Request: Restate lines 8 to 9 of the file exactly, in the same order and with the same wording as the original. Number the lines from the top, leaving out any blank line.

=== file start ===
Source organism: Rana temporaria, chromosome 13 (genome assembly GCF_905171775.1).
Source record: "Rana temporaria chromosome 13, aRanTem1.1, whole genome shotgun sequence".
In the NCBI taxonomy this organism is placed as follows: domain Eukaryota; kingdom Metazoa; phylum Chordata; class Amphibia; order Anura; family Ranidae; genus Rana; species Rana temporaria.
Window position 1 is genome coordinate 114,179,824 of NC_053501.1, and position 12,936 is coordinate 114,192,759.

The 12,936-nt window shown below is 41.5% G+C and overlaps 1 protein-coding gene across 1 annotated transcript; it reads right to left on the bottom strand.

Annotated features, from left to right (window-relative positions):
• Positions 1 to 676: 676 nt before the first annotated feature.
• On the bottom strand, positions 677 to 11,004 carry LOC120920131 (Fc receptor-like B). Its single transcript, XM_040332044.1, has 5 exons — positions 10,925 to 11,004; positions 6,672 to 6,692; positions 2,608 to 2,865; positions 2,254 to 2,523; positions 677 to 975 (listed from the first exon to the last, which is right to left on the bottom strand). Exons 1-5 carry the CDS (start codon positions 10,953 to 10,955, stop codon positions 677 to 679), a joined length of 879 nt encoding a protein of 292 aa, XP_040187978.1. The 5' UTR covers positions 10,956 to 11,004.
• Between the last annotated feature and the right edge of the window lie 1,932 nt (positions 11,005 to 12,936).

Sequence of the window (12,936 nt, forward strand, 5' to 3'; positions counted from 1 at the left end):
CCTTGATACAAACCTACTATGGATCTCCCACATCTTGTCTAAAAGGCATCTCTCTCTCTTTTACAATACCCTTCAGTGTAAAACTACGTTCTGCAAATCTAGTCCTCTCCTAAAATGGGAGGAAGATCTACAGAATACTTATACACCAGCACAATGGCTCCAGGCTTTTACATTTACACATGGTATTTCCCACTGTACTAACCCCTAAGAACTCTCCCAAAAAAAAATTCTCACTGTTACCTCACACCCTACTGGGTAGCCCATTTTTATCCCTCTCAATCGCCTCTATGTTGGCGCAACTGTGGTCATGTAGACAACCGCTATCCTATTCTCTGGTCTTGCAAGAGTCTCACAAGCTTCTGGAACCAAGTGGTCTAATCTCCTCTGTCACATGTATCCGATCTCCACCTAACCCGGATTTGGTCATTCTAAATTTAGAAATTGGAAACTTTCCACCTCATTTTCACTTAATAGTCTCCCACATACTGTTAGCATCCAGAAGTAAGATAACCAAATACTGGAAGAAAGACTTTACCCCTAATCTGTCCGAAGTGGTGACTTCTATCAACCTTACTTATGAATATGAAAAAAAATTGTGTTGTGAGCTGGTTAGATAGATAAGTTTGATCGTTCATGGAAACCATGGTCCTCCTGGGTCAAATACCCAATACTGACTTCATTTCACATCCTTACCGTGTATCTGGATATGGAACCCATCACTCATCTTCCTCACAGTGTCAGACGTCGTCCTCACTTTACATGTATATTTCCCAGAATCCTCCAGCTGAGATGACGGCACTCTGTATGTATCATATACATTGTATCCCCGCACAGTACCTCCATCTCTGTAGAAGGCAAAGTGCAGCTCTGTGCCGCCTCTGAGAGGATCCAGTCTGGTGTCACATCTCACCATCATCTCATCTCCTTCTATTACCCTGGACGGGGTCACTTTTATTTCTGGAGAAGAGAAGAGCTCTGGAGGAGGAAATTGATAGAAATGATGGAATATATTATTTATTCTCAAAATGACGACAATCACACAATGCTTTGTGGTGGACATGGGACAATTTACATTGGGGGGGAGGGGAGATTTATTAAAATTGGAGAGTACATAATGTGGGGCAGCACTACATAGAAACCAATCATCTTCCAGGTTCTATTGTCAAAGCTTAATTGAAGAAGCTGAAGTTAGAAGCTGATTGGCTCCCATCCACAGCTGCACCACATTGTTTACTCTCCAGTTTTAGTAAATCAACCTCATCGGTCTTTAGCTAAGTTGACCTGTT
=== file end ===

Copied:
• On the bottom strand, positions 677 to 11,004 carry LOC120920131 (Fc receptor-like B). Its single transcript, XM_040332044.1, has 5 exons — positions 10,925 to 11,004; positions 6,672 to 6,692; positions 2,608 to 2,865; positions 2,254 to 2,523; positions 677 to 975 (listed from the first exon to the last, which is right to left on the bottom strand). Exons 1-5 carry the CDS (start codon positions 10,953 to 10,955, stop codon positions 677 to 679), a joined length of 879 nt encoding a protein of 292 aa, XP_040187978.1. The 5' UTR covers positions 10,956 to 11,004.
• Between the last annotated feature and the right edge of the window lie 1,932 nt (positions 11,005 to 12,936).